Everyone at the restaurant could smell it: the rich, musty perfume of Tuber magnatum, the incomparable Italian white truffle. The scent trailed behind our waiter, who held aloft a bowl of tagliolini al tartufo as he shimmied between close-set tables and then finally plunked it down in front of my mother. "Grazie," she said politely in her Tennessee drawl. "I've enjoyed this dish since before she was born." The "she" was me. And the restaurant was Cammillo, a favorite haunt of my parents when they lived in Florence in the late Fifties, first as newlyweds, then as new parents. According to my folks, Cammillo hasn't changed a bit over the past 40 years. It's still a dark room that smells of rosemary, its honey-toned walls decorated with local artwork, including a watercolor done by my father. Since 1950, Cammillo has served quintessential Florentine cuisine: pasta with splendid regional wild mushrooms; ribollita, a thick soup of beans, bread and the dark-green cabbage called cavolo nero; and tender roast pork. Cammillo himself has passed on, but his son, a wolfish fellow in tight orange jeans, keeps the place going. My mother kissed him when we arrived and asked whether he remembered her.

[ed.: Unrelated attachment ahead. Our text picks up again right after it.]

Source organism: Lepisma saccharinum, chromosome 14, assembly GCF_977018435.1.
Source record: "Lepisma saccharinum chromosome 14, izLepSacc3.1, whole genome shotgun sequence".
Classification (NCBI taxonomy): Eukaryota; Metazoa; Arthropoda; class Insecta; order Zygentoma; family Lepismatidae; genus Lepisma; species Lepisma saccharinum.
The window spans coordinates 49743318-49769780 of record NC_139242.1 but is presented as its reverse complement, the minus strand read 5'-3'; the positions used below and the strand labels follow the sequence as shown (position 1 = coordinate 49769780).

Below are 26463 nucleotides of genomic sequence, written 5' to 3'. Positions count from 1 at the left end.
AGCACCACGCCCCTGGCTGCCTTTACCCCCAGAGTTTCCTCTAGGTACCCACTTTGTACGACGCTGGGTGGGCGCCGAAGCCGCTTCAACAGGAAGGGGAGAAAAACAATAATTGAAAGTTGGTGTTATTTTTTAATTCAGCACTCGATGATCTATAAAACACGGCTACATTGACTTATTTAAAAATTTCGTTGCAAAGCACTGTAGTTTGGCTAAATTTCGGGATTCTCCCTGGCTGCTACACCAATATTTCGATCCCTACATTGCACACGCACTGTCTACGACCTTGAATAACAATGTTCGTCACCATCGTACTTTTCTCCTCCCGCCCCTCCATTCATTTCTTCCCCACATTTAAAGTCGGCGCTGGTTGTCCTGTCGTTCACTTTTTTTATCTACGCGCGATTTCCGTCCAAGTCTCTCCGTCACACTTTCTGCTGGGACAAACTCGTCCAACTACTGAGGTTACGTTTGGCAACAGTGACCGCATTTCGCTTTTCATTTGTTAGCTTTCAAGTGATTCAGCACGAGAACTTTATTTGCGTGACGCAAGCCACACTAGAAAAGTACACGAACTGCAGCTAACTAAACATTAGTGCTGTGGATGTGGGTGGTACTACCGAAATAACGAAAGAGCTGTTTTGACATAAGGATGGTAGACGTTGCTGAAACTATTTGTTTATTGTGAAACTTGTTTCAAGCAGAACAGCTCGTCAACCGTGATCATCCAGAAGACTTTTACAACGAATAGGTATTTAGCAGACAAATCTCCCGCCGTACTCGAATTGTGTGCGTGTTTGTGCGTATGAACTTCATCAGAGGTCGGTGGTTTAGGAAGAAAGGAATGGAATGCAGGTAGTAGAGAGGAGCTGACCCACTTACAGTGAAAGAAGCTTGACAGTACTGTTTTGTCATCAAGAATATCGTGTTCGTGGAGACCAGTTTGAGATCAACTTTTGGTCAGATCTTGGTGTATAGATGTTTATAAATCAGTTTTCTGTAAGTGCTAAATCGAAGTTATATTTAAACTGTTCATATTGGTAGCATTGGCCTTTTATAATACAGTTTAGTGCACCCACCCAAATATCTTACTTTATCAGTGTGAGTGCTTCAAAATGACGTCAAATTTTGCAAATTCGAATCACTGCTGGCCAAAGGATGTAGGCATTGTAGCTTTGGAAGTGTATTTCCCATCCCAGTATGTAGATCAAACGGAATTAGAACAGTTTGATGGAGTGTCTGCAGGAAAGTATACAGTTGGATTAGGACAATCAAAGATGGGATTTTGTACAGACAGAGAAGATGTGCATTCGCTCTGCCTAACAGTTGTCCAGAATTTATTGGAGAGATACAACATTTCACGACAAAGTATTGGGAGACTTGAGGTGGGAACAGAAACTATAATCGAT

"Near the end of my pregnancy, your father and I were having dinner here," she told me, "and I began to feel dizzy. Cammillo and his son pushed together two tables for me to lie down on."
My dad smiled. "Do you remember what you ate?" he asked her. "Because I do: tagliolini al tartufo."